What You Don’t Get About Being Homeless Is…
By Alan L. Bounville
What you don’t get about being homeless, and don’t fucking dare tell me I’m not just that, is how shitty it gets when all I want to do is search for sustaining opportunities at the very moment I have to figure out where the fuck I’m sleeping tonight.
What you don’t get about being homeless is, its simple definition – home LESS.
You think we own shit. So if I don’t own a home, or have legal rights to one
I. AM. HOMELESS.
It doesn’t matter how many friends I have who’ll take me in. Because it’s their home I’m in, not mine. And because of that, I sometimes have to leave and face the possibility that, “I may sleep under a bridge tonight because no one’s homeS are available for me today.”
And it doesn’t matter how white or male or resourceful I am. That feeling of not knowing where I’ll rest my head
What you don’t get about being homeless is, it takes deposit, first month, last month, and a ‘secure’ income stream (whatever the fuck that is) just to get into a place. Sure, there is the transitional – YMCA, sublet, whatever the fuck – but that’s the standard YOU’VE set.
What you don’t get about being homeless is, me taking the time to write a poem about it is the best fucking use of my time.
Because if I keep bottling this up, I’ll explode!
Greater still, because I’m still
I NEED to be seen as a human. Not some free loader trying to live outside of the rules.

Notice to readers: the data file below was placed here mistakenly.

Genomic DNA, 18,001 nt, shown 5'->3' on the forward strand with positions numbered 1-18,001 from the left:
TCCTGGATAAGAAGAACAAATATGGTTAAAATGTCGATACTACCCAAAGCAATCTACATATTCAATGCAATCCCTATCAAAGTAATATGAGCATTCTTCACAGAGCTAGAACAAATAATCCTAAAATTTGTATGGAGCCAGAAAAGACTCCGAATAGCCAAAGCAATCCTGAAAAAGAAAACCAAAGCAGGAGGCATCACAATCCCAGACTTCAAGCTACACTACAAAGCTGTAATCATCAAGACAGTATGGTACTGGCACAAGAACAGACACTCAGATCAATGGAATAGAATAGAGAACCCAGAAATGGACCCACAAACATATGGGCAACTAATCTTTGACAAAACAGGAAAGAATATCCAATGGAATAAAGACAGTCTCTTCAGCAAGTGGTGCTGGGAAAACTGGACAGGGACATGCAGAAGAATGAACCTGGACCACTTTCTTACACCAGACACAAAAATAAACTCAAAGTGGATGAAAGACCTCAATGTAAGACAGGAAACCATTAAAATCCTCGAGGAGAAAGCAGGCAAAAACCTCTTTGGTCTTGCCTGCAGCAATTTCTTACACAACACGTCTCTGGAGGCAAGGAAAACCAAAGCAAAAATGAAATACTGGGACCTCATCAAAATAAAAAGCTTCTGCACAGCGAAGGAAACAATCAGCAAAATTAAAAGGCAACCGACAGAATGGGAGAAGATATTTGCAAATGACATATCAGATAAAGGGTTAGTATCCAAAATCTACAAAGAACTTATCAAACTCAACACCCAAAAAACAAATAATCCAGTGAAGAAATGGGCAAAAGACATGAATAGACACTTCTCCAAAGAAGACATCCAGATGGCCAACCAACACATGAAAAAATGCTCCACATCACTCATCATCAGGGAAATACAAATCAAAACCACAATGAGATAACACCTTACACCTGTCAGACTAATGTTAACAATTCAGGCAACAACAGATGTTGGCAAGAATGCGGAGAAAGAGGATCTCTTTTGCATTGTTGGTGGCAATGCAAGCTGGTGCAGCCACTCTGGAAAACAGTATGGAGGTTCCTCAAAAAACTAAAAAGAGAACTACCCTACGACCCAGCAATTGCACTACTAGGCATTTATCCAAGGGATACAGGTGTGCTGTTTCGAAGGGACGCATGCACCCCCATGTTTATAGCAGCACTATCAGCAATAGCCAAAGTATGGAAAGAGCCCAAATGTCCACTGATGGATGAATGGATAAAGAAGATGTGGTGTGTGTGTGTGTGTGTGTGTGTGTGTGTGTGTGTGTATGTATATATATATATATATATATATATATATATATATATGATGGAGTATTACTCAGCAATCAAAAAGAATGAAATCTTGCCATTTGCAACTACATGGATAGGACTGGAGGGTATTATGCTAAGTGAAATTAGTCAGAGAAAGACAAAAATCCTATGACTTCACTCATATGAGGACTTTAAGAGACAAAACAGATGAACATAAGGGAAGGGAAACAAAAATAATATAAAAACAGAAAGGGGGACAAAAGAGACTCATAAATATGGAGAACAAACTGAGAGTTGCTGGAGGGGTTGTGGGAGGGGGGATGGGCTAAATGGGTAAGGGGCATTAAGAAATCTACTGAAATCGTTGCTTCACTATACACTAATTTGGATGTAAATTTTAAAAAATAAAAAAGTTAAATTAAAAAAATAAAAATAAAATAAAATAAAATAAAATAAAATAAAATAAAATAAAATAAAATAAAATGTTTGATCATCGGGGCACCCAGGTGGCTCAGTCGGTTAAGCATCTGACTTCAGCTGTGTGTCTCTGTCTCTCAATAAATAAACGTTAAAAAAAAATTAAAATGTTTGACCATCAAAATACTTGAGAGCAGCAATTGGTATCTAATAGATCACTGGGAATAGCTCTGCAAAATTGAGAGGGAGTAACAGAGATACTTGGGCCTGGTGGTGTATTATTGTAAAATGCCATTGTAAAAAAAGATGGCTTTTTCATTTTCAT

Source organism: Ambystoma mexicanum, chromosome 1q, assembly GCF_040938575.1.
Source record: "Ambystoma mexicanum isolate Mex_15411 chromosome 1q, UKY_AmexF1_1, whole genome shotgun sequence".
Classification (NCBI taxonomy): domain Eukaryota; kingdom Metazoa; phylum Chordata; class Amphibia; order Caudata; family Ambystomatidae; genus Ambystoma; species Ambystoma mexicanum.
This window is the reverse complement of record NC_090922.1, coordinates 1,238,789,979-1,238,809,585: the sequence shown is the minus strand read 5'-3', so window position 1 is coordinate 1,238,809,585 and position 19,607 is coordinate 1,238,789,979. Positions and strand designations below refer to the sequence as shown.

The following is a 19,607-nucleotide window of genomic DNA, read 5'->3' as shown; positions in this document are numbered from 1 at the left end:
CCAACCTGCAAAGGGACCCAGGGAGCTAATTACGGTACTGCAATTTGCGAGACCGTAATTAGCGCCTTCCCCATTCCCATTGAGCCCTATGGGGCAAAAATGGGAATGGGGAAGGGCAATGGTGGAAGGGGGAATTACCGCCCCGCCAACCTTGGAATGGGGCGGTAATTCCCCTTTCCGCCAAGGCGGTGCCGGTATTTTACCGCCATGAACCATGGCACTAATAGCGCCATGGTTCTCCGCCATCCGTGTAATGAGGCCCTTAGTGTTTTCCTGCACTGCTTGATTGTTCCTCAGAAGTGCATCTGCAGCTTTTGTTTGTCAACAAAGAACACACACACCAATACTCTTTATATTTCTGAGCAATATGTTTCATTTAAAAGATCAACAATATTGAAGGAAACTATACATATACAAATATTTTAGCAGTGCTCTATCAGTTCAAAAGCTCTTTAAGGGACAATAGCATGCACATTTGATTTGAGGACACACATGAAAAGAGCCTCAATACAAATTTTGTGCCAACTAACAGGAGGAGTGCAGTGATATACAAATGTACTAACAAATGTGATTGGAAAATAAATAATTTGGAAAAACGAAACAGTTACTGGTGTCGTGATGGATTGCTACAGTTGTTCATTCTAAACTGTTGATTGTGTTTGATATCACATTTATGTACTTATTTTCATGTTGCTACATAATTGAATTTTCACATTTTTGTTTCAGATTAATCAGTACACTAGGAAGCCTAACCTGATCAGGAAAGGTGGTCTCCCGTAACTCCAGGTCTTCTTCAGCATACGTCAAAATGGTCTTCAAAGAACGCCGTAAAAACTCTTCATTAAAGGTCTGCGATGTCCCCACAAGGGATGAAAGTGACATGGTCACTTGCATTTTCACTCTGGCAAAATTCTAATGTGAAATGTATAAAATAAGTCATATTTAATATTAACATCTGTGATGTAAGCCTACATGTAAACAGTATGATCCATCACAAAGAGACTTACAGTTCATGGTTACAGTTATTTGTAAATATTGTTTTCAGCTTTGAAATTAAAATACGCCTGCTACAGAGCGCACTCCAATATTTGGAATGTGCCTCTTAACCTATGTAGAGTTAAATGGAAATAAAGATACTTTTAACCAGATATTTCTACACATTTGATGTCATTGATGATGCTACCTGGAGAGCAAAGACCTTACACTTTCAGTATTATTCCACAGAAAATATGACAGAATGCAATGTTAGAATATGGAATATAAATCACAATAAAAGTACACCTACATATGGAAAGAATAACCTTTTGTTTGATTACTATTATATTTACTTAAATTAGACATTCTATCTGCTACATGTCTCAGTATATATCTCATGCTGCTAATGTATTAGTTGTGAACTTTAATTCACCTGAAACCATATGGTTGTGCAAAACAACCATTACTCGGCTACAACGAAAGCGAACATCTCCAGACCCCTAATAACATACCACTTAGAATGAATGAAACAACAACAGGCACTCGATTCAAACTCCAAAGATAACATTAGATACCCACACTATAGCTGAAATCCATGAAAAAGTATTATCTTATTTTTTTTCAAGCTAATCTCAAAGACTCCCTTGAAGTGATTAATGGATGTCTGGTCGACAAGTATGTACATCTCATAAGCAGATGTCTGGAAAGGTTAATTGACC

Don’t you get it?
What you don’t get about being homeless is, there’s no reason any of us should ever – EVER – be without one. Do you know how much harder it’s made it for me to focus on my teaching jobs? My future? My now?
And yeah, on the spectrum of homelessness, I’ve had it ‘easy.’ There are people
living under bridges, cast out of their homes for immutable traits, being shamed because of diseases like addiction, racism, depression, et. al (a lot of which is caused by your belief that if everyone were to just work hard, they would be successful).
You’re overall logic on the matter of homelessness is what MAKES homelessness.
SO, FUCK YOU!
You have no idea how much harder it is for basic needs to be met in this retrogressed way of being you call
Oh, I see you, wanting to open your filthy mouth to say things like,
“Yeah, but you’re too picky.”
“You should just take any job.”
“Be responsible for yourself.”
“Don’t pretend like this is anyone’s fault but your own.”
You make us paranoid and hoarding and selfish and wanting for what is bullshit. And you make it so everyone questions everyone – instead of us realizing that if we worked together more, had higher standards as it relates to communing with each other, and thought lesser of what means NOTHING – if we did
life would be so much more pleasant for us all.
You make us think that buying shit from people who control the resources is progress. You delude us into thinking we ‘need’ things like a certain type of car or paper towels or bottled water, or that our lives are so much better because of what we wear or whatever other cliché I could throw out to illustrate the failures of consumerism.
It’s actually all part of the diabolical plot to control us.
A plot that is far more subversive than that of a dictatorial or feudal state.
This Corptocratic Neo-Feudalism pushes us away from each other saying,
“I need more me time.”
“I don’t want to look at strangers.”
“I’m so annoyed by people.”